By Seth Colter Walls
By Brett Koshkin
By Spencer Wilking
By Christina Black
By Calum Marsh
By J. Pablo
By Phillip Mlynar
By Jenna Sauers
Better than Devils & Dust and more relevant to the real world than the Mountain Goats' The Sunset Tree, Bobby Pinson's debut, Man Like Me, can be found in the country racks, though it's darker than anything dreamed up in Music Row's philosophy. Pinson, a Texas songwriter who has written for LeAnn Rimes and Blake Shelton, has a sandpaper voice that would give Martina McBride's vocal coach fits. But he's also the first country artist in recent memory to decline to wave a banner for rural life, and his sandpaper pairs well with songs about Ford Fairlanes that are family heirlooms, cherry bombs that aren't quite duds, keepsake lockets at the bottom of the river, shotgun-blasted Welcome signs in claustrophobic small towns, and star high school wide receivers sent to an early grave.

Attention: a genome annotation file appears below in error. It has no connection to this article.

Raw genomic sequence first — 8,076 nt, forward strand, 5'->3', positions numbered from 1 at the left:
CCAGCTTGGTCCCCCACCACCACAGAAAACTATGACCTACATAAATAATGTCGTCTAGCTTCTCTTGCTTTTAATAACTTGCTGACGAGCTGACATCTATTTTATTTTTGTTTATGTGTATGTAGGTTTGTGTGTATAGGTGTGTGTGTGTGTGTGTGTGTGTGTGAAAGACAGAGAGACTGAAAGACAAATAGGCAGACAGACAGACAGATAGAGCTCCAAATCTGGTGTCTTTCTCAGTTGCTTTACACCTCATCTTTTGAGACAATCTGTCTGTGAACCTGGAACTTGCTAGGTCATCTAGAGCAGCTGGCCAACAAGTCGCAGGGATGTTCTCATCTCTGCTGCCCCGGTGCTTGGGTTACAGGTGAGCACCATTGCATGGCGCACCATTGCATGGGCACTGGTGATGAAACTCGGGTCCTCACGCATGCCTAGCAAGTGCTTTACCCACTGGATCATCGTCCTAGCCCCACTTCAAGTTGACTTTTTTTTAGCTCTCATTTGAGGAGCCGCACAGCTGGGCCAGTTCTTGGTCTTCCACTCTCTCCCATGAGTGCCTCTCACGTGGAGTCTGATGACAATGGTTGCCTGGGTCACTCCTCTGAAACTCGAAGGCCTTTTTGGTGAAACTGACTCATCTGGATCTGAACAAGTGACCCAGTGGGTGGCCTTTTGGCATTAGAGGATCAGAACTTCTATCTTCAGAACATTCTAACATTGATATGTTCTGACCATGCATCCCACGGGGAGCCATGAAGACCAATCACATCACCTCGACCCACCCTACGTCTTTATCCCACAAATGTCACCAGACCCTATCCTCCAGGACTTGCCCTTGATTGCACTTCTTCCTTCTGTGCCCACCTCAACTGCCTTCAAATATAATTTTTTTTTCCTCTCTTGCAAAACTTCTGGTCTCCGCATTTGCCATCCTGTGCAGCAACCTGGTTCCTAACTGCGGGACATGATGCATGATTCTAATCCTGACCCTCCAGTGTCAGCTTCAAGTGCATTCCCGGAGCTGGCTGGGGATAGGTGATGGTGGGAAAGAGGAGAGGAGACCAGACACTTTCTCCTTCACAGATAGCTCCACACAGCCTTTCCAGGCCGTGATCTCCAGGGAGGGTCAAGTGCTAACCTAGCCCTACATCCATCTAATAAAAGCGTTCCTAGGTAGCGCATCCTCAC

Sure, Man Like Me's radio-friendly country-rock is perhaps too tidy and professional for the bittersweet verses, but it's already made a semi-hit of "Don't Ask Me How I Know," an advice/warning song where the authority figure admits by way of the title chorus that he's made all the stupid mistakes first. And "Started a Band" even shows off a sense of humornot to mention a sorry band (not Pinson's) too slowly figuring out that covering "Stairway to Heaven" won't get them onto CMT.
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